Belfast Telegraph

Home Sport Rugby

Joseph admits his place in England’s starting line-up is never guaranteed

Eddie Jones will reveal on Thursday morning who is to partner Owen Farrell in midfield against Scotland.

Jonathan Joseph accepts that his outside centre duel with Ben Te’o means his England place is always shrouded in uncertainty.

Eddie Jones will reveal on Thursday morning who is to partner Owen Farrell in midfield on Saturday when the NatWest 6 Nations title defence resumes against Scotland at Murrayfield.

Te’o’s powerful ball carrying was preferred for the rout of Italy in round one, but six days later Jones opted for the slicker footwork and defensive expertise of Joseph.

The decision at outside centre is the only outstanding team selection issue for the trip across the border and Joseph knows the requirements of the chosen gameplan could work against him.

With the George Ford and Farrell axis emerging as one of England’s strengths under Jones, making the pair all but undroppable, outside centre offers the opportunity to adjust the tactical approach of the threequarters.

“The competition is always right up there and it’s been good with Ben. We both offer slightly different things, but it’s healthy,” Joseph said.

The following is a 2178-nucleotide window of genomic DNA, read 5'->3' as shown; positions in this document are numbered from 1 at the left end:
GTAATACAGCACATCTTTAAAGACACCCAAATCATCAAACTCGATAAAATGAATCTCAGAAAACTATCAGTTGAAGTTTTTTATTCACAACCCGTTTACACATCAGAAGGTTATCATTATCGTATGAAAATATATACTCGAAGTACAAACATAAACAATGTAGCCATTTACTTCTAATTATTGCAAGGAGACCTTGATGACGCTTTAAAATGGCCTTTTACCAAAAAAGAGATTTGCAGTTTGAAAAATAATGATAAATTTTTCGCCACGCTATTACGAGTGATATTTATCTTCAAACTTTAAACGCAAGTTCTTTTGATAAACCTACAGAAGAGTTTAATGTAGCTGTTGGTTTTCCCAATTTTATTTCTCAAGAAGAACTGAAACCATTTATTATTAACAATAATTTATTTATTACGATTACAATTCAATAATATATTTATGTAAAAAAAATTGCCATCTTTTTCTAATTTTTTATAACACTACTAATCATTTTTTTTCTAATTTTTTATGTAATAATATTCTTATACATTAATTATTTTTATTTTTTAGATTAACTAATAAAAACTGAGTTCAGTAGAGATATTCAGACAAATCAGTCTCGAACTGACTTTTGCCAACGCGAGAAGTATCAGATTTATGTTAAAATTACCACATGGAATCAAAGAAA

“We’re friends off the field but at the same time competing on it. It depends on each player, but I’m one who is never quite sure if he’s playing until the team has been named.

bpanews_b401d1cc-a3a8-4373-9c53-c6e92905c4ea_embedded234759301
Ben Te’o File Photo

“Every player wants to play, that’s no secret. If Eddie has a reason why you might not be involved, you have to take that on board.

“It might be constructive criticism, it might be that he wants to look at another combination. You have to put your trust in him, he’s your coach and his word is final.”

Te’o made his first appearance after almost four months out with an ankle sprain against Italy and performed well, only for Jones to suspect he might then suffer from ‘second game syndrome’ following such a lengthy spell of rehabilitation.

“In my own mind, I probably didn’t think about it in that way but that was Eddie trusting himself and his experience,” Te’o said.

“Eddie’s the boss, he made a decision and that’s how it goes. It doesn’t matter. You just go with it. Of course I thought I could play. And could back it up, second game, third game…”

Former rugby league star Te’o insists he provides more than a midfield battering ram, but is happy to perform that role.

“I’d like to say there’s a bit more to my game than carrying but let’s be real, that’s a strong part of my game. There’s no shying away from that. I do enjoy doing it,” he said.

“You’re always working on different things but if you get given a job of go-forward that’s going to help the team, then that’s what I’ve gotta do. I don’t mind that.”

Scotland entered the Six Nations amid high expectations only to be routed by Wales before dispatching France.

“We want to take our defence to a whole new level. We’re happy with where we are and will keep looking to push the boundaries,” Joseph said.

“They’re playing England, so it’ll be the Scotland that beat France who will turn up. The crowd will be on our backs, but we’re used to it now and almost thrive off it.”

Daily News Headlines Newsletter

Today's news headlines, directly to your inbox.

Popular

From Belfast Telegraph